Oppenheim Architecture Designs a Malibu Marvel
Talk about a dream house. For contemporary design lovers, a Chad Oppenheim residence beach front in Malibu is the ne plus ultra. No dream at all, it’s the real thing: a crisp white tri-level dwelling on Escondido Beach not far from the city’s Point Dune. Perhaps the best part? It’s a spec project and as yet is still up for first dibs.
With studios in Miami and Basel, Oppenheim Architecture has certainly made its mark world-wide. Commissioned homes come to mind first, and they’ve touched down in such far-flung locales as Caracas, Venezuela; the Bahamas; Aspen; Oberwil, Switzerland outside of Basel; and, of course, Miami Beach. For an exotic getaway, check into the Emiliano Rio at Rio de Janeiro’s famed Copacabana Beach and further afield keep an eye on progress at the Desert Rock eco-tourist complex set within a landscape of caves and crevices in Saudi Arabia. For a seaside meal, reserve a table at Forte dei Marmi, the restaurant not in the much-loved Tuscan town, but closer to home in a 1938 building in Miami’s South Beach. Commercial work fills the portfolio, too. All this by way of introduction to Oppenheim’s own introduction to speculative work.
“I’m always putting myself as the person experiencing any project,” says the Cornell-educated architect and recipient of the Cooper Hewitt, Smithsonian Museum’s national design award for interior design. “I design around the feelings I want to create for the end-user or the greatest common denominator of end users.” Thus, he responds to the obvious initial query of differences between commissioned and speculative work. “With a custom home for a client, I’m more in a dialogue. With a spec house, I’m in a dialogue with myself, and these dialogues are more abbreviated. There’s one less participant discussing pros and cons.” Vast experience helps. “Doing so many homes for end users helps us understand what the eventual owner would want.”
In this case, it would be, of course, sweeping views of sea and coastline, celebration of daylight, open space inside, and dematerialization between indoors and out. “Malibu is one of my favorite places on the planet,” Oppenheim enthuses. In terms of natural beauty, “it has it all, which generates a lifestyle, atmosphere, vibe, and experience.”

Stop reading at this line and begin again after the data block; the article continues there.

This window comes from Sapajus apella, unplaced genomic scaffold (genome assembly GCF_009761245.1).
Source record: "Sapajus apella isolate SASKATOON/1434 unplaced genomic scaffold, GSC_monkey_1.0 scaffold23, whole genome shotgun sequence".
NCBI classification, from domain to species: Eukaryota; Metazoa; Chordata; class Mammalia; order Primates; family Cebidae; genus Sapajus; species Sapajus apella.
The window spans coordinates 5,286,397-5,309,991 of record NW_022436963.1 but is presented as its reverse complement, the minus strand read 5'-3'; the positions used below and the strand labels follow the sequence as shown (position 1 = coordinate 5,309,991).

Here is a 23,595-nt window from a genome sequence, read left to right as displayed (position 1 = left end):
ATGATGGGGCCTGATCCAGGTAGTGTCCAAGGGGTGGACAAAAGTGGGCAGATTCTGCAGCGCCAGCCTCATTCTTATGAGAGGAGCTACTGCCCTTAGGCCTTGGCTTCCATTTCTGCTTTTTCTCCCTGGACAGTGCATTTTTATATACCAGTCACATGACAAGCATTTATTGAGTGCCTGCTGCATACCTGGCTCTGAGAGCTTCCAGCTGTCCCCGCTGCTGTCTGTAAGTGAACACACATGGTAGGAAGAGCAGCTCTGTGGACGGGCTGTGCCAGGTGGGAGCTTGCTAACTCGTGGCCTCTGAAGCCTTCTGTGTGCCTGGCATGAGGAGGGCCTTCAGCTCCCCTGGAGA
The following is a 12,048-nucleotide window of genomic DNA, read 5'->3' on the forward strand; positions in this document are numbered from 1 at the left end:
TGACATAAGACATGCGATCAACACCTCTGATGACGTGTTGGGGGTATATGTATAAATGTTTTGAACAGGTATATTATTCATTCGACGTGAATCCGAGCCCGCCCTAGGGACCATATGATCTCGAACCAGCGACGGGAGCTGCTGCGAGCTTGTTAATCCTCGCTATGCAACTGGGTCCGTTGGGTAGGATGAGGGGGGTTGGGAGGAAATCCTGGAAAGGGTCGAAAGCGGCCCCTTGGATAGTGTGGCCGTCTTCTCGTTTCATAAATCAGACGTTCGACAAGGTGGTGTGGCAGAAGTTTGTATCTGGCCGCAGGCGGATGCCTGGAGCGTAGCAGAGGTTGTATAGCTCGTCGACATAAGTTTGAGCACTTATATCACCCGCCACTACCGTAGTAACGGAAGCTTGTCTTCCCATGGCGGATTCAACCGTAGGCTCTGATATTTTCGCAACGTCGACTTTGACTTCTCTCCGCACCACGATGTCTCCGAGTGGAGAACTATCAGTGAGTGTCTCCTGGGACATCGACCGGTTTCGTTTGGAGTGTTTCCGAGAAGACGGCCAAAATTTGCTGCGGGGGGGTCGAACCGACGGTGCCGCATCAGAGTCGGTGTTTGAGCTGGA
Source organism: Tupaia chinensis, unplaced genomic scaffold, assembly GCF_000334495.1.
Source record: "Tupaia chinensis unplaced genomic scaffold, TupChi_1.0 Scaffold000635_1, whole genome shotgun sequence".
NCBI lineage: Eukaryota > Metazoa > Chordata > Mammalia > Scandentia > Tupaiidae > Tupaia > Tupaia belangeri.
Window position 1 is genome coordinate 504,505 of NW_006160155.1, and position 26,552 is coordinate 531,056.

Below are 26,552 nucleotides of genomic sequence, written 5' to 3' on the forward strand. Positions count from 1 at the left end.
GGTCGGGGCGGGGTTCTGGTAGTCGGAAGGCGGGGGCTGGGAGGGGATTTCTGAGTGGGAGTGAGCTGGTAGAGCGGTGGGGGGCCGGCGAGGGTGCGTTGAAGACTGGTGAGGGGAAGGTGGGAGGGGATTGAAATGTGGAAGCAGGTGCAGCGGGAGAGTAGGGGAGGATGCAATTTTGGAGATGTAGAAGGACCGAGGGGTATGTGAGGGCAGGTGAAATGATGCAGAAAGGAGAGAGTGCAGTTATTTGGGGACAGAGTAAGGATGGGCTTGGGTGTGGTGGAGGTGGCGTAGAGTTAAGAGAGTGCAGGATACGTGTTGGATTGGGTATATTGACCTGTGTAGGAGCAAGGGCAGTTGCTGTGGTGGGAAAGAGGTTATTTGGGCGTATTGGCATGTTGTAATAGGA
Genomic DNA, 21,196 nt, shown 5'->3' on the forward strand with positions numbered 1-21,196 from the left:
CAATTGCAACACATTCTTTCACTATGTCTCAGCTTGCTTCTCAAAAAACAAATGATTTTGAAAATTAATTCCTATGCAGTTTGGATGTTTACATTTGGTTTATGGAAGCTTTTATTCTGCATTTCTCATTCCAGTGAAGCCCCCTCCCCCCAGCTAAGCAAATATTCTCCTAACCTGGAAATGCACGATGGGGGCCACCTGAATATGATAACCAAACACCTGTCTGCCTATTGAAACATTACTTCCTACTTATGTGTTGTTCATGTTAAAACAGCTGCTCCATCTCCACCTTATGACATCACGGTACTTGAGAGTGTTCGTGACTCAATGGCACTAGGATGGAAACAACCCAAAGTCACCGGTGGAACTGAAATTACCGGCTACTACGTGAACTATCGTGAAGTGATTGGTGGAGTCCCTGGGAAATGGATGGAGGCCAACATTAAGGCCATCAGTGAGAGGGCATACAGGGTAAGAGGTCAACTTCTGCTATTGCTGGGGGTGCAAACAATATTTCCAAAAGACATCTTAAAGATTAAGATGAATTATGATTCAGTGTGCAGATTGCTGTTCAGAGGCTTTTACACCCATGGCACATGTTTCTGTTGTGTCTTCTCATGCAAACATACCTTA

Thoughts and feelings turned concrete in the complete renovation of this “faux Mediterranean” dating to the 1980s. Encompassing 7,160 square feet, the dwelling is now organized with a contiguous living, dining, kitchen expanse on the main level, its 74-foot-long glazed front completely retractable. Same for the glass side opening onto a terrace and adjacent garden, the generous outdoor space a contrast to many of the tight confines of, say, the Malibu Colony. Elsewhere, corners are cut away and glazed as well, giving views as far as the eye could see. To add a bit of definition to this common living space and set the stage for three seating groups, Oppenheim raised it three steps up at the entry. “It’s almost like theater,” he says of the procession. Meanwhile, the home’s lower level is designated as the entertainment area, while the upper accommodates four bedrooms with en-suite baths.
The sea and sunsets are not the only spectacle. Indoor drama comes from the generous spiral stairway as tri-level connector. The pièce de résistance, it is steel framed, fabricated in pieces, and was plastered on site during assembly. Replacing three in the house’s previous incarnation, the element is one example of Oppenheim’s “search for the essential.” Elsewhere, “we found additional floor space by combining hallways into rooms.” All in service of a “clean line floor plan.”
Materials are strictly minimal, natural, and pervasive. That means travertine, oak, and mineral plaster. Furnishings, though staged, are beckoning white pieces that Oppenheim himself might have chosen. Ditto for art works. As for the eventual owner, Oppenheim waxes poetic: “Whoever lives here will be incredibly happy.” So will the architect. As follow-up, he’s designing two more Malibu homes, one for an end-user, the other speculative.
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